He said the county also is requesting, in addition to traffic monitors, that CDOT’s contractor provide a courtesy patrol that will give daytime assistance to motorists on Independence Pass, such as those that might break down for whatever reason.
“We hope to hear back on that later this week,” Peacock said. “We hope the funding that is being awarded will help facilitate that.”
Overall, the federal funds have several uses, he said, including: removing I-70 debris, addressing impacts on alternate routes (including Independence and Cottonwood passes), implementing supplemental traffic control systems, repairing areas of highway damage and creating opportunities for geohazard mitigation to prevent future incidents.
“I think the fact that the first 10% was awarded is a good sign for the [federal government] to award the rest,” Peacock said.
He added that the county is waiting for more information from CDOT’s incident command structure with regard to updated timelines for debris removal and repairs to I-70.
“It does sound like a single lane could be open within weeks. We are aware that the governor has requested that plans be made such that traffic is restored through the canyon prior to ski season,” Peacock said.
“Traffic management is probably the main issue in our valley,” the county manager said.
DiSalvo said the potential deployment of the national guard at Independence Pass came up during a “brainstorming” session and no longer is part of the ongoing discussion, at least for now.
He said the sheriff’s office has many duties throughout the county and cannot staff the pass, which falls under CDOT’s jurisdiction, at the level that it needs. Eastbound and westbound motorists have been using the pass since July 30 as a way of skirting CDOT’s suggested northern route, which runs from Silverthorne to Kremmling to Steamboat Springs to Craig to Rifle.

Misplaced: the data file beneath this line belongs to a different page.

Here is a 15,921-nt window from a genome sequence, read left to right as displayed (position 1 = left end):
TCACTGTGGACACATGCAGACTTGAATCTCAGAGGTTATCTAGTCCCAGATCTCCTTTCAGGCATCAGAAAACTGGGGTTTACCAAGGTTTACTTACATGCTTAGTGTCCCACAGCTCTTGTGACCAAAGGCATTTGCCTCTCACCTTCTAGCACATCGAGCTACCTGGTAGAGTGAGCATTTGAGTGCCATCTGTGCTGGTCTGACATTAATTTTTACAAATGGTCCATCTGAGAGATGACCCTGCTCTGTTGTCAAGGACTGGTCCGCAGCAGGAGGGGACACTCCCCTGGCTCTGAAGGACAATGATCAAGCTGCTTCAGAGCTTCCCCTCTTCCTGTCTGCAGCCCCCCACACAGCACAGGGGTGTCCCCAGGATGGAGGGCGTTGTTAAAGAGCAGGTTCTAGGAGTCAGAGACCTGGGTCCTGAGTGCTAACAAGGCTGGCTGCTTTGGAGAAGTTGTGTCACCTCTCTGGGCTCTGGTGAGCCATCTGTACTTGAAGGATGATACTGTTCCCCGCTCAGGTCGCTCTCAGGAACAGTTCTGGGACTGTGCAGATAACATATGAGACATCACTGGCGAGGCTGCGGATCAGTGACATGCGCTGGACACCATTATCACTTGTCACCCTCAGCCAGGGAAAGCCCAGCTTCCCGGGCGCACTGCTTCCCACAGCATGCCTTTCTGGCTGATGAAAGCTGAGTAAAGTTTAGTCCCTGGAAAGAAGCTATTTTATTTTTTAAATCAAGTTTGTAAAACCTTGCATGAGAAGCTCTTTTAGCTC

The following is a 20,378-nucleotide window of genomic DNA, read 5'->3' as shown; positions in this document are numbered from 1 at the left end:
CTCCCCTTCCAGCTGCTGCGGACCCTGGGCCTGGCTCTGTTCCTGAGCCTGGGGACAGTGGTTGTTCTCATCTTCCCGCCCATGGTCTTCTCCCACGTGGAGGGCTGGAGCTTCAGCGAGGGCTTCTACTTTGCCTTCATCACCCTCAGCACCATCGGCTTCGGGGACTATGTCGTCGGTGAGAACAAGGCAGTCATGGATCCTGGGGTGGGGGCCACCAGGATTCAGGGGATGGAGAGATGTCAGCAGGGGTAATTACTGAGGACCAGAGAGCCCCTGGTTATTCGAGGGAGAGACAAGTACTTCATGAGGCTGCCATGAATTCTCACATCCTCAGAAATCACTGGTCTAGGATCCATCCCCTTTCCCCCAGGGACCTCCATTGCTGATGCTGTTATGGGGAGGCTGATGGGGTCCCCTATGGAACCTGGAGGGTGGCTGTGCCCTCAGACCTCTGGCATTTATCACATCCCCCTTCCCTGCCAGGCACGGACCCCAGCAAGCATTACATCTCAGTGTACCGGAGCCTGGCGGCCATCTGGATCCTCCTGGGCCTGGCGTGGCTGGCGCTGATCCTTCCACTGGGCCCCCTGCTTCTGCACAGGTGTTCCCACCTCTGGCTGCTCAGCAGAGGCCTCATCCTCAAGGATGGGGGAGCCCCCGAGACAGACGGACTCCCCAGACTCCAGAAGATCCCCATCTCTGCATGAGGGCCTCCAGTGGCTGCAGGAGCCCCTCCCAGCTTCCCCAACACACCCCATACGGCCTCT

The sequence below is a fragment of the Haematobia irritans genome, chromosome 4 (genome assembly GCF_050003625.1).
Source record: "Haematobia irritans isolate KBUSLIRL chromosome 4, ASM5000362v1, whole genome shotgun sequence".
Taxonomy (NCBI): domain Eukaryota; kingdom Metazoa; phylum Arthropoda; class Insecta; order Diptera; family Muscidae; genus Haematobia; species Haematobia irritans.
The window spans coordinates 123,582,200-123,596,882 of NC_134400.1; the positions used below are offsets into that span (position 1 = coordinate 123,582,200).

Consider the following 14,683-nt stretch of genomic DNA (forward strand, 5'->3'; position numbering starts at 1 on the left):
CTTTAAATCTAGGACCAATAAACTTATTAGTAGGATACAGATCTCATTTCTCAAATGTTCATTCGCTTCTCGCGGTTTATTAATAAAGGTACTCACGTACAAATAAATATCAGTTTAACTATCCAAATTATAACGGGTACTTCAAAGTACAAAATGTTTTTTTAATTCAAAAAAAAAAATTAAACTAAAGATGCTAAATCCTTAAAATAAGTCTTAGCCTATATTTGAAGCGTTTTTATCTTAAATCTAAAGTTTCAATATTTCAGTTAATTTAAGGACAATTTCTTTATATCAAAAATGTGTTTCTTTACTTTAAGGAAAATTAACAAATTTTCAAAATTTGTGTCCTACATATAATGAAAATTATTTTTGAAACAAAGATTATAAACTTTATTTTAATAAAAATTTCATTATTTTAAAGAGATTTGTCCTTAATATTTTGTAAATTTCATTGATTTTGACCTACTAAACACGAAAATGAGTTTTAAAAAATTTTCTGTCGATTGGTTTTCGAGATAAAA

DiSalvo said traffic on the pass was relatively light on Monday and Tuesday.
“I’m glad we didn’t have to use them,” he said of the guard.
Traffic issues tend to be worse on Cottonwood Pass because it’s not as well-developed as Independence Pass, DiSalvo said. There are intense curves and switchbacks, and some sections of the Eagle County roadway are not even paved.
According to a taped message from Eagle County’s road and bridge department, Cottonwood Pass was open as of 7 p.m. Tuesday. Like Independence Pass, there is a 35-foot length restriction for all vehicles.
In a Tuesday news release, Gov. Polis hailed the release of federal funding as an important step toward restoring the vital section of interstate to recreational and commercial use.
“We are thrilled to have such close coordination with our federal partners to ensure federal resources are quickly on their way to Colorado,” he said in a prepared statement. “Crews and staff across state government are working in all-hands-on-deck mode to deal with the devastating damage to Glenwood Canyon and I-70, and having the same level of support from federal partners at the Federal Highway Administration ensures we can keep working at a rapid pace to restore this economic and recreation highway.”